He spoke after the central bank’s policy-setting Federal Open Market Committee (FOMC) held its first meeting of 2021 and pledged to keep borrowing rates low until employment has recovered.

It was the first meeting under the presidency of Joe Biden, who took office last week and said defeating the Covid-19 pandemic and pushing through a $1.9 trillion economic rescue plan are his top priorities.

“Support from fiscal policy will help households and businesses weather the downturn as well as limit lasting damage to the economy that could impede the recovery,” the central bank chief said.

He also said he was “absolutely sure” he would be able to work well with newly-installed US Treasury Secretary Yellen, who was his predecessor as Fed chair and will lead the charge in pushing Biden’s stimulus plan through Congress.

Newly redesigned $100 notes lay in stacks at the Bureau of Engraving and Printing in Washington DC. Photo: Mark Wilson/ Getty /AFP.

After the coronavirus pandemic derailed the world’s largest economy, unemployment surged from a near-record low of 3.4% to nearly 15%, before ending last year at 6.7%.

However, Powell said the pandemic drove huge numbers of people out of the workforce, which means “the real unemployment rate is close to 10%.”

As the economy grapples with the world’s worst coronavirus outbreak, optimism about vaccines has raised hopes that activity can return to normal soon.

But there also have been some setbacks in vaccine distribution and supply, and the FOMC said the course of the recovery will depend “significantly” on the virus and those treatments.

Powell, who said he has received the first of two shots for his Covid-19 vaccine, cautioned that it will be “a struggle” to get enough people injected to achieve herd immunity.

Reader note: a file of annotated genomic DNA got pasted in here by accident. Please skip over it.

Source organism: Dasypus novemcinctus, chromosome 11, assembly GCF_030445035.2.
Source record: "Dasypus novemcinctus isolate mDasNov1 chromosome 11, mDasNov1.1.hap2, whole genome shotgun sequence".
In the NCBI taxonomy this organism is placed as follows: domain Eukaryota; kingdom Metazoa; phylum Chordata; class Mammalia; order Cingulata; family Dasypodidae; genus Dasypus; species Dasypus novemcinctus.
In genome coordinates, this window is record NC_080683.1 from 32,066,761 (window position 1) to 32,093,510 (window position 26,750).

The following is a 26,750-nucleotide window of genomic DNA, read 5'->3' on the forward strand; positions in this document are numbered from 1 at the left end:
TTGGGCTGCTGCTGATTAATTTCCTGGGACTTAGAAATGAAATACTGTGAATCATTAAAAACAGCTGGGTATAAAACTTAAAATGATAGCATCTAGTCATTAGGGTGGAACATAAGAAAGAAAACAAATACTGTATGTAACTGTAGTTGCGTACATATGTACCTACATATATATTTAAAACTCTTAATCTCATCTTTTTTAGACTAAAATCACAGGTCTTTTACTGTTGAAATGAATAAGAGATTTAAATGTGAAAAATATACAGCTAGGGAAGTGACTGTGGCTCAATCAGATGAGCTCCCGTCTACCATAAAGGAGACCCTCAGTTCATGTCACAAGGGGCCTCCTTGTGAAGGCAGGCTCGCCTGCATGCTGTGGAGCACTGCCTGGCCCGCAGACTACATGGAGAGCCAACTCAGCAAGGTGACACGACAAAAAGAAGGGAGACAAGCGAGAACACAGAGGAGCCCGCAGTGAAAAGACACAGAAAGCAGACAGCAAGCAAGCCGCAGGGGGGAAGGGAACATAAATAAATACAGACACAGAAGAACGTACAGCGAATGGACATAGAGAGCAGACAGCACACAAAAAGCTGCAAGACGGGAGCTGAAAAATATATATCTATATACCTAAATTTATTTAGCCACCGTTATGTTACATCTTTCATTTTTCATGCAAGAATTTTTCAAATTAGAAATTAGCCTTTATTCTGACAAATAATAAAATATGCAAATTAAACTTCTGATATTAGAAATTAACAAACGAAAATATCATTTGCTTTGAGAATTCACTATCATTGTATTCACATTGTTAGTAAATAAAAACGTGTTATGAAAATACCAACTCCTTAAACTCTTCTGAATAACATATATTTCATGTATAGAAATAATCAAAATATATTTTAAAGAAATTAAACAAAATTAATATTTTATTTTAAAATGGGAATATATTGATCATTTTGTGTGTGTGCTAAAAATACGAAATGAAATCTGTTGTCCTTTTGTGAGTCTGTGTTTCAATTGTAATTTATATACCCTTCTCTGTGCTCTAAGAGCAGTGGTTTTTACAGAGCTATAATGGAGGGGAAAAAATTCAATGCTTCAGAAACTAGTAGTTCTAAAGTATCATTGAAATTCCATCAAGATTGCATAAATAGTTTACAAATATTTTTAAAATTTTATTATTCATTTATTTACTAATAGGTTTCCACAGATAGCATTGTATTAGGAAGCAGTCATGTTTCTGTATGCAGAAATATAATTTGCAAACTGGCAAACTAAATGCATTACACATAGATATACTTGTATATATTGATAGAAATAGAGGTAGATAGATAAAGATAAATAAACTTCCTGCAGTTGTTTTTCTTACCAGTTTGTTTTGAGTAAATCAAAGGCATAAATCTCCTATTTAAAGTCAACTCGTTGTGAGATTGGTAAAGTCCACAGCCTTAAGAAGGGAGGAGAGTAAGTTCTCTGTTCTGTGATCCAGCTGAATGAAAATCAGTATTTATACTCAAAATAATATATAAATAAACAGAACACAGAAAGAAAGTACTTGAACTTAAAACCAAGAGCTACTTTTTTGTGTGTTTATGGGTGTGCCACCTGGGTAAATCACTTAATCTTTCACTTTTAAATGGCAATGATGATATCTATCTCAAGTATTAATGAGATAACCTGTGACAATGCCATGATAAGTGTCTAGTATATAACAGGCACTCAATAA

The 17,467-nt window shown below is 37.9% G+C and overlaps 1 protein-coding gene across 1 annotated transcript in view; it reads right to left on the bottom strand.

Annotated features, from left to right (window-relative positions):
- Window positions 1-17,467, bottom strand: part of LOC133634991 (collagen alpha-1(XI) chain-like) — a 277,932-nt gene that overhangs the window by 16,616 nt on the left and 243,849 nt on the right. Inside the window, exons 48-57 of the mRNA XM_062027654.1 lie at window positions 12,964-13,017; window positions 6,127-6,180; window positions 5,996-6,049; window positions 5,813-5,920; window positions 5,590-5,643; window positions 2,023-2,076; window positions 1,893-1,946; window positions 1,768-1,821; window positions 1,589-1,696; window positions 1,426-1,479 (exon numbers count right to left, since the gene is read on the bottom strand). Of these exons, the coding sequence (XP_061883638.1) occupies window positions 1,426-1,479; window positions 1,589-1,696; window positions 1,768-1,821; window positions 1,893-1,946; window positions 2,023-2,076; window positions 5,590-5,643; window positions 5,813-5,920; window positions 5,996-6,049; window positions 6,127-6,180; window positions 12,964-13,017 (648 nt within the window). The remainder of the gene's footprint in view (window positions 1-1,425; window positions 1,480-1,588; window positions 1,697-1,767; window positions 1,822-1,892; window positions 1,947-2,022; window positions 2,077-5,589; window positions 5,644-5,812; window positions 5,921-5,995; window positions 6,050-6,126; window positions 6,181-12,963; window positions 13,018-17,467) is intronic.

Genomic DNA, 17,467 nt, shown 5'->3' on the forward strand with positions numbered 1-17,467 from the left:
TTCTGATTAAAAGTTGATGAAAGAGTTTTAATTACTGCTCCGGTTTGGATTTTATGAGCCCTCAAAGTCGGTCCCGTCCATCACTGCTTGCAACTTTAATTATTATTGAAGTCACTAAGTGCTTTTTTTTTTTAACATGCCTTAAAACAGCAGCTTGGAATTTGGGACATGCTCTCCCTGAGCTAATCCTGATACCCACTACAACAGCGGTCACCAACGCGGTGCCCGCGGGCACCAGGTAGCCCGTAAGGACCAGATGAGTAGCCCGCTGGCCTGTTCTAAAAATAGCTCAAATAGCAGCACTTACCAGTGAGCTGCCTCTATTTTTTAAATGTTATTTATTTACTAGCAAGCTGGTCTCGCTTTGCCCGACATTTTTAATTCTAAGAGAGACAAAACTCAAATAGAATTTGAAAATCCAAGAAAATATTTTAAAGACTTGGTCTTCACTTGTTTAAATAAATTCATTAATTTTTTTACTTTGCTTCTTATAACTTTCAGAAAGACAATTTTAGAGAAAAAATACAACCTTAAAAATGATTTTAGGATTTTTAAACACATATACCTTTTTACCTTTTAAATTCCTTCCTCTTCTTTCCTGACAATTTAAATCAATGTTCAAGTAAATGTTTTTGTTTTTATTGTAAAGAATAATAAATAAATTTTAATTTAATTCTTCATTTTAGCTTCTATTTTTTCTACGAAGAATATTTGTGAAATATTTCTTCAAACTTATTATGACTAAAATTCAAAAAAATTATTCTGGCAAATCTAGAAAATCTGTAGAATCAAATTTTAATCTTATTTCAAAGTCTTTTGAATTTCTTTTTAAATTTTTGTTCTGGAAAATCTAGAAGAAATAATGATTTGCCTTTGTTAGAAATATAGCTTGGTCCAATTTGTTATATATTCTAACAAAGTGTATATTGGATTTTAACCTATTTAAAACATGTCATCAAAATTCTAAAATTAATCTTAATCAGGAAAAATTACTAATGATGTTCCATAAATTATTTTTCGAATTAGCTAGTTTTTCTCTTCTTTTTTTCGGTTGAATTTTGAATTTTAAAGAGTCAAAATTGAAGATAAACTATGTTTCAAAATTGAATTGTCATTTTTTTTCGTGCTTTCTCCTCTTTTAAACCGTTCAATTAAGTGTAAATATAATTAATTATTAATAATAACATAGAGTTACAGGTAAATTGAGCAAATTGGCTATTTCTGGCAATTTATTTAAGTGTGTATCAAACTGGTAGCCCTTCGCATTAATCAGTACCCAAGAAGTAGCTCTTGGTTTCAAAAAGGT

After the US, like other countries, saw a resurgence of infections late last year, the FOMC noted that the recovery had “moderated in recent months, with weakness concentrated in the sectors most adversely affected by the pandemic.”

The FOMC again pledged to keep the benchmark lending rate low until the economy achieves “full employment,” in keeping with the Fed’s new policy stance.

Even before the pandemic struck, inflation was muted and since then has fallen far below the central bank’s two-percent target.

That prompted the central bank to shift its focus to helping the labor market recover, while accepting higher inflation for a while once the economy begins to grow more strongly.

Powell acknowledged that some prices might spike as sectors are able to return to normal, but those transitory effects would not be overly concerning.

Economists like Mickey Levy of Berenberg Capital Markets wondered what happens if inflation rises to two percent or above for a longer period.

“The Fed is comfortable with its current monetary policy stance. Fiscal policy has taken over the spotlight, which the Fed has willingly yielded. Let’s see how long this lasts,” Levy said in an analysis.

The Fed also committed to keeping its asset purchases at the pace of at least $120 billion per-month, and Powell said it is far too soon to even discuss the possibility of tapering the bond buying program.